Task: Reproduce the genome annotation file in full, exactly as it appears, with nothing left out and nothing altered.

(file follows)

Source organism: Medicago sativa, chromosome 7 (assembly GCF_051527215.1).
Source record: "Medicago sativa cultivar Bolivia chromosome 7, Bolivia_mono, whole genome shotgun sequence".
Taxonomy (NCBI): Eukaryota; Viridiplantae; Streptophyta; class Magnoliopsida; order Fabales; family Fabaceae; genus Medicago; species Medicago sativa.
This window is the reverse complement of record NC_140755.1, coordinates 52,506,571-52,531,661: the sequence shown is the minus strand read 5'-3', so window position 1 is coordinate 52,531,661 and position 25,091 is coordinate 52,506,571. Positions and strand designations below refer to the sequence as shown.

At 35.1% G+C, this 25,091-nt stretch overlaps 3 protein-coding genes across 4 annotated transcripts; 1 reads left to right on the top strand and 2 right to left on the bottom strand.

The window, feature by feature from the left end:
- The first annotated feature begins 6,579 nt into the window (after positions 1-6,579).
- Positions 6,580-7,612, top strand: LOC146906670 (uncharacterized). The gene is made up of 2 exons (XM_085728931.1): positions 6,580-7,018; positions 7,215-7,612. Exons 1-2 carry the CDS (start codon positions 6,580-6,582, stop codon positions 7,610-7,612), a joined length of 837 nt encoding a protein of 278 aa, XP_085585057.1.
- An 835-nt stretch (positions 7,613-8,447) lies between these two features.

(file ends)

Source organism: Medicago sativa, chromosome 7 (assembly GCF_051527215.1).
Source record: "Medicago sativa cultivar Bolivia chromosome 7, Bolivia_mono, whole genome shotgun sequence".
Taxonomy (NCBI): Eukaryota; Viridiplantae; Streptophyta; class Magnoliopsida; order Fabales; family Fabaceae; genus Medicago; species Medicago sativa.
This window is the reverse complement of record NC_140755.1, coordinates 52,506,571-52,531,661: the sequence shown is the minus strand read 5'-3', so window position 1 is coordinate 52,531,661 and position 25,091 is coordinate 52,506,571. Positions and strand designations below refer to the sequence as shown.

At 35.1% G+C, this 25,091-nt stretch overlaps 3 protein-coding genes across 4 annotated transcripts; 1 reads left to right on the top strand and 2 right to left on the bottom strand.

The window, feature by feature from the left end:
- The first annotated feature begins 6,579 nt into the window (after positions 1-6,579).
- Positions 6,580-7,612, top strand: LOC146906670 (uncharacterized). The gene is made up of 2 exons (XM_085728931.1): positions 6,580-7,018; positions 7,215-7,612. Exons 1-2 carry the CDS (start codon positions 6,580-6,582, stop codon positions 7,610-7,612), a joined length of 837 nt encoding a protein of 278 aa, XP_085585057.1.
- An 835-nt stretch (positions 7,613-8,447) lies between these two features.